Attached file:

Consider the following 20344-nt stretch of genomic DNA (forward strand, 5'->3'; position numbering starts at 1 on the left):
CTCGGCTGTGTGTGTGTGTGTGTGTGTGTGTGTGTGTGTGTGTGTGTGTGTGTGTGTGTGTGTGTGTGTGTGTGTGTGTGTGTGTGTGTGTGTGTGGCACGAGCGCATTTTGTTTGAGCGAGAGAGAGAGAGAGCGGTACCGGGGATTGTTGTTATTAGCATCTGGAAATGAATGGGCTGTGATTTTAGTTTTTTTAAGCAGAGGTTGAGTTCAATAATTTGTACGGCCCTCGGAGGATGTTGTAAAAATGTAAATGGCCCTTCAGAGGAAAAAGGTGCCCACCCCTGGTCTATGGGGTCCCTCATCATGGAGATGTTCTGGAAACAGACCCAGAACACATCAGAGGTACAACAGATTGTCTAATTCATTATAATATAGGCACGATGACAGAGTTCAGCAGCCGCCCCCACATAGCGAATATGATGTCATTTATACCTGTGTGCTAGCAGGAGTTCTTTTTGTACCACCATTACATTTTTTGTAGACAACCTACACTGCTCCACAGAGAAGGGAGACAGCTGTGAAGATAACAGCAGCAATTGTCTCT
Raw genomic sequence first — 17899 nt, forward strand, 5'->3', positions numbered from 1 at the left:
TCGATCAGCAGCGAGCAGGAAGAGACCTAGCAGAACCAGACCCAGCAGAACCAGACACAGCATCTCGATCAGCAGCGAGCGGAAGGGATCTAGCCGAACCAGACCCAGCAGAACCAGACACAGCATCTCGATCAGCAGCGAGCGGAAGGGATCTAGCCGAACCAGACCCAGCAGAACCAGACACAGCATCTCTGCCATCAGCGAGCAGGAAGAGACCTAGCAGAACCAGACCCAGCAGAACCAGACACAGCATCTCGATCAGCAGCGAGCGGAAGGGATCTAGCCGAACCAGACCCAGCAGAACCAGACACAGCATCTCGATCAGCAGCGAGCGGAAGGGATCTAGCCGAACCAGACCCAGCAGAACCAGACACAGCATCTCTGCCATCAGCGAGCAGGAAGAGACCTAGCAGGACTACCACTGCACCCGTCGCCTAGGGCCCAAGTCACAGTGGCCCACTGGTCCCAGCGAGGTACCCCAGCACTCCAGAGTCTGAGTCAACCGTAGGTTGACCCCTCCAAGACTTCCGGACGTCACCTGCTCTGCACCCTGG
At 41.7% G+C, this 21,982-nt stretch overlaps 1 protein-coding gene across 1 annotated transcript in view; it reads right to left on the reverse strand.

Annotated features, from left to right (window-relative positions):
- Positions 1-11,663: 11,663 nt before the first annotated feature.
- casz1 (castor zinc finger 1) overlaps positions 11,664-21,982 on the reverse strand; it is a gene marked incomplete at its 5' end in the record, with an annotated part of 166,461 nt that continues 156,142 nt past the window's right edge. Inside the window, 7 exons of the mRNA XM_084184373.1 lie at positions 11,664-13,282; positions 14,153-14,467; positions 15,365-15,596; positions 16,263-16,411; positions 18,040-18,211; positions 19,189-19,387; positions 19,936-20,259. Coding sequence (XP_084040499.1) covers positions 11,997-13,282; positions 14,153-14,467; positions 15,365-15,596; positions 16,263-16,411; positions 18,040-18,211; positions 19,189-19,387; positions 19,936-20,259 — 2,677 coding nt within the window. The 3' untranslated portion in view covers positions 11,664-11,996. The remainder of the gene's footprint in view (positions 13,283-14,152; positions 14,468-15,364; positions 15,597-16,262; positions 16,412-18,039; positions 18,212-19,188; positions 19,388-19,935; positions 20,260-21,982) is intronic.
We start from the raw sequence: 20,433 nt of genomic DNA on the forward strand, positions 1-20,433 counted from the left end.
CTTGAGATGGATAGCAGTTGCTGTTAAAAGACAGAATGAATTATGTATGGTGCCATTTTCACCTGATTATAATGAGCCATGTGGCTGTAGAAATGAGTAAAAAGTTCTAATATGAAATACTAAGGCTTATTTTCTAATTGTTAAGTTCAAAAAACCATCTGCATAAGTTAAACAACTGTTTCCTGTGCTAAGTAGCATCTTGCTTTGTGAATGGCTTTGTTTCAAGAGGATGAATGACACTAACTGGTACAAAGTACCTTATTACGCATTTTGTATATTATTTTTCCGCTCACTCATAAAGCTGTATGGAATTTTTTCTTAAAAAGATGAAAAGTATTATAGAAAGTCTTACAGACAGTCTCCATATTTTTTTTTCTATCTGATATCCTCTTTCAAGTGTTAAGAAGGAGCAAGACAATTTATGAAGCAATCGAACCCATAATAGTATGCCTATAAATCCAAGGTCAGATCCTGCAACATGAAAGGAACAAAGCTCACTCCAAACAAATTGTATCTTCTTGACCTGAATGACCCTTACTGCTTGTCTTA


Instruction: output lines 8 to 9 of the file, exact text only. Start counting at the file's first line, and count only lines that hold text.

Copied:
- casz1 (castor zinc finger 1) overlaps positions 11,664-21,982 on the reverse strand; it is a gene marked incomplete at its 5' end in the record, with an annotated part of 166,461 nt that continues 156,142 nt past the window's right edge. Inside the window, 7 exons of the mRNA XM_084184373.1 lie at positions 11,664-13,282; positions 14,153-14,467; positions 15,365-15,596; positions 16,263-16,411; positions 18,040-18,211; positions 19,189-19,387; positions 19,936-20,259. Coding sequence (XP_084040499.1) covers positions 11,997-13,282; positions 14,153-14,467; positions 15,365-15,596; positions 16,263-16,411; positions 18,040-18,211; positions 19,189-19,387; positions 19,936-20,259 — 2,677 coding nt within the window. The 3' untranslated portion in view covers positions 11,664-11,996. The remainder of the gene's footprint in view (positions 13,283-14,152; positions 14,468-15,364; positions 15,597-16,262; positions 16,412-18,039; positions 18,212-19,188; positions 19,388-19,935; positions 20,260-21,982) is intronic.
We start from the raw sequence: 20,433 nt of genomic DNA on the forward strand, positions 1-20,433 counted from the left end.